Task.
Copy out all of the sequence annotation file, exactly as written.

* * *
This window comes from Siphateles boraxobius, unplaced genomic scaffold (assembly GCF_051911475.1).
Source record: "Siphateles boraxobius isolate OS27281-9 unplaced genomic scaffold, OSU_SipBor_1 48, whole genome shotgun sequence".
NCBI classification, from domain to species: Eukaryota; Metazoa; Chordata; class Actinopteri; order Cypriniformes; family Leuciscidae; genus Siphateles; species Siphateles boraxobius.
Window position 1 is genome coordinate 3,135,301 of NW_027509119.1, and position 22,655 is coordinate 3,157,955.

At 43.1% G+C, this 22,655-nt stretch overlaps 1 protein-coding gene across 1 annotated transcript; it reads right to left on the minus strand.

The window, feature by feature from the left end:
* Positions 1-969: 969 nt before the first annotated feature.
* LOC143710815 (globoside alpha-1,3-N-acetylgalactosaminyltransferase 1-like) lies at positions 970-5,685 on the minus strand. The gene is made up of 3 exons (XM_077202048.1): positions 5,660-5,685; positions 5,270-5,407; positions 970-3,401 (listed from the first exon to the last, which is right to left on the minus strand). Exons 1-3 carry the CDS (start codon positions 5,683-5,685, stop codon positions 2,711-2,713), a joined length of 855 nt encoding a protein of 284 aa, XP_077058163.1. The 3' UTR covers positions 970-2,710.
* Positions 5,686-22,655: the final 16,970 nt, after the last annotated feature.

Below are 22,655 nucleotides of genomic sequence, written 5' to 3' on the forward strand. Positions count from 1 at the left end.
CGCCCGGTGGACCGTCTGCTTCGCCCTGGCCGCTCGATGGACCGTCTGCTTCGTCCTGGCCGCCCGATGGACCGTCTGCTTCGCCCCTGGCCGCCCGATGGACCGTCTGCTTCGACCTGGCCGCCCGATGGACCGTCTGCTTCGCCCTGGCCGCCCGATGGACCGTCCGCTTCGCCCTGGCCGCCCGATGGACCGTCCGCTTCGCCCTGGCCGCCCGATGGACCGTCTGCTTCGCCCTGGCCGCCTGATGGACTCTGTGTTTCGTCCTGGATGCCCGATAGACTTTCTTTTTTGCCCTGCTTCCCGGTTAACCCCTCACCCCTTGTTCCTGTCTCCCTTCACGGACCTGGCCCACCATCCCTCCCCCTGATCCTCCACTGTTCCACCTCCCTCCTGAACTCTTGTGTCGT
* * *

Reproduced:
This window comes from Siphateles boraxobius, unplaced genomic scaffold (assembly GCF_051911475.1).
Source record: "Siphateles boraxobius isolate OS27281-9 unplaced genomic scaffold, OSU_SipBor_1 48, whole genome shotgun sequence".
NCBI classification, from domain to species: Eukaryota; Metazoa; Chordata; class Actinopteri; order Cypriniformes; family Leuciscidae; genus Siphateles; species Siphateles boraxobius.
Window position 1 is genome coordinate 3,135,301 of NW_027509119.1, and position 22,655 is coordinate 3,157,955.

At 43.1% G+C, this 22,655-nt stretch overlaps 1 protein-coding gene across 1 annotated transcript; it reads right to left on the minus strand.

The window, feature by feature from the left end:
* Positions 1-969: 969 nt before the first annotated feature.
* LOC143710815 (globoside alpha-1,3-N-acetylgalactosaminyltransferase 1-like) lies at positions 970-5,685 on the minus strand. The gene is made up of 3 exons (XM_077202048.1): positions 5,660-5,685; positions 5,270-5,407; positions 970-3,401 (listed from the first exon to the last, which is right to left on the minus strand). Exons 1-3 carry the CDS (start codon positions 5,683-5,685, stop codon positions 2,711-2,713), a joined length of 855 nt encoding a protein of 284 aa, XP_077058163.1. The 3' UTR covers positions 970-2,710.
* Positions 5,686-22,655: the final 16,970 nt, after the last annotated feature.

Below are 22,655 nucleotides of genomic sequence, written 5' to 3' on the forward strand. Positions count from 1 at the left end.
CGCCCGGTGGACCGTCTGCTTCGCCCTGGCCGCTCGATGGACCGTCTGCTTCGTCCTGGCCGCCCGATGGACCGTCTGCTTCGCCCCTGGCCGCCCGATGGACCGTCTGCTTCGACCTGGCCGCCCGATGGACCGTCTGCTTCGCCCTGGCCGCCCGATGGACCGTCCGCTTCGCCCTGGCCGCCCGATGGACCGTCCGCTTCGCCCTGGCCGCCCGATGGACCGTCTGCTTCGCCCTGGCCGCCTGATGGACTCTGTGTTTCGTCCTGGATGCCCGATAGACTTTCTTTTTTGCCCTGCTTCCCGGTTAACCCCTCACCCCTTGTTCCTGTCTCCCTTCACGGACCTGGCCCACCATCCCTCCCCCTGATCCTCCACTGTTCCACCTCCCTCCTGAACTCTTGTGTCGT